Breeding for biotic stress tolerance in plants
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- Crop Production for Agricultural Improvement, 2012, 9789400741164 pp. 145 - 200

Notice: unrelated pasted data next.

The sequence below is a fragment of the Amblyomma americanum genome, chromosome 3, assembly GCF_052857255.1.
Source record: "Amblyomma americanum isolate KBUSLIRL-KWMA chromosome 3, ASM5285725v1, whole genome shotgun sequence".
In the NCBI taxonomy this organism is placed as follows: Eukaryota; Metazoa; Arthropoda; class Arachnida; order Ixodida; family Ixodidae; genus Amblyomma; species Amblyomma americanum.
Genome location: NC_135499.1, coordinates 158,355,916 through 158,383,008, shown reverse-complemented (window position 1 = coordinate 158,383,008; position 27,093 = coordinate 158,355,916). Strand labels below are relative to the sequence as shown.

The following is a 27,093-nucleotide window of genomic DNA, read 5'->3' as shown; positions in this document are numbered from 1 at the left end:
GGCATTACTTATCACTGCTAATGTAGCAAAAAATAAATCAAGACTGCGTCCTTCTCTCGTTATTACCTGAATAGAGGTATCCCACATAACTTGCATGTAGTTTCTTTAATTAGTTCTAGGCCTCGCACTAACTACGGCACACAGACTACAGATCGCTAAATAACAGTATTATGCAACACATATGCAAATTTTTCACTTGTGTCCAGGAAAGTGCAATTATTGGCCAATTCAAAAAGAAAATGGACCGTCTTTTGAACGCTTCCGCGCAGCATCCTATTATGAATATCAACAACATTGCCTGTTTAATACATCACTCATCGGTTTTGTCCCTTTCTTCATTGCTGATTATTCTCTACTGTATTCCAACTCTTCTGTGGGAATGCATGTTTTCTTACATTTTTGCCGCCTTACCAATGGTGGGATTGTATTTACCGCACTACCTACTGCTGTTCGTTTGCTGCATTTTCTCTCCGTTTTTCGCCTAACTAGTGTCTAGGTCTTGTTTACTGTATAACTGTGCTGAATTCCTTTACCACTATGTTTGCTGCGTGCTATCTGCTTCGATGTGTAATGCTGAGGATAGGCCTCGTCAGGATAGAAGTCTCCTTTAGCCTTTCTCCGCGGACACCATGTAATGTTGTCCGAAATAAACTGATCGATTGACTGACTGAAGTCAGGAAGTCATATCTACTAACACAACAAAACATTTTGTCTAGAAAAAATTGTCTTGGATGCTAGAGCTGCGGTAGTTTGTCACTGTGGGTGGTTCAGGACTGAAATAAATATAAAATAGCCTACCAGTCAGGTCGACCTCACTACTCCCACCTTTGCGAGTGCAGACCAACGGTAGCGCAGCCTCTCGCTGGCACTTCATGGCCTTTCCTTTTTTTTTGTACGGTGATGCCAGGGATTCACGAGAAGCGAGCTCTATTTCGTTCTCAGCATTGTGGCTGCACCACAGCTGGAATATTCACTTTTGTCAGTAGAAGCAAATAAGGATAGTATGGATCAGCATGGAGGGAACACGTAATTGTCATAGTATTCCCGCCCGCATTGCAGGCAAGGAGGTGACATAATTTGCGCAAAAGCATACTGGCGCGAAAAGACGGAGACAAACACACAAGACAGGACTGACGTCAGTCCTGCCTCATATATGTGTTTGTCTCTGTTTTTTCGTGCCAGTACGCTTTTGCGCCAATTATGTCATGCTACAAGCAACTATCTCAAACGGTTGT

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© 2012 Springer Science+Business Media B.V. All rights reserved. Modern agriculture is concerned with the production of crops used primarily for human and animal food, but in so doing there is often the need (in some cases by law) to protect the environment. In crop production there is also the need to lower production costs, and especially reduce the use of expensive pesticides and fertilizers. It is often an important aim, which is not always fulfilled to apply fertilizers and pesticides only when needed, but in order for this strategy to succeed, a better understanding of biotic stress and associated influences from plant breeding achievements is required. Therefore the impact of biotic stress and injury to plants and plant yield is not only of economic importance to agriculture but is directly related to other biological and environmental questions. For example, biological and economic decision made over the control of biotic stress forms an important part of Integrated Pest Management (IPM). In this chapter, we deal with the latest results and conclusions of yield losses in plant pathology, entomology and weed science, and successful application of breeding approaches to limiting such yield reductions. We intend to cover all biological classes of biotic stressors, and plant breeding methods commonly used for the diversity of organisms involved. It will focus on current knowledge of yield and fitness loss in agricultural ecosystems, and improved approaches in order that crops can better tolerate these biotic factors. Therefore in the first part of the chapter we intend to cover agricultural crops, production and limitations, conventional and molecular breeding, and where DNA-based molecular markers have been used with advantages over traditional phenotype trait selection. Molecular markers can be used to tag biotic resistance genes, and they can serve for improvement of the efficiency of selection in plant breeding, by so called marker assisted selection (MAS). The potential benefits of MAS are discussed, especially with the use of MAS to overcome some of the problems faced by classical phenotypic screening approaches in conventional plant breeding programs. In the second part of the chapter we intend to discuss biotic stress within the context of each biological class of organisms involved in crop losses, and attempt to evaluate the knowledge available in breeding and control of biotic stress damage. Abiotic stress (dealt with elsewhere in the book) will be mentioned from time to time and we certainly make a strong argument for an integrated approach to these two types of stresses in agriculture whenever possible.
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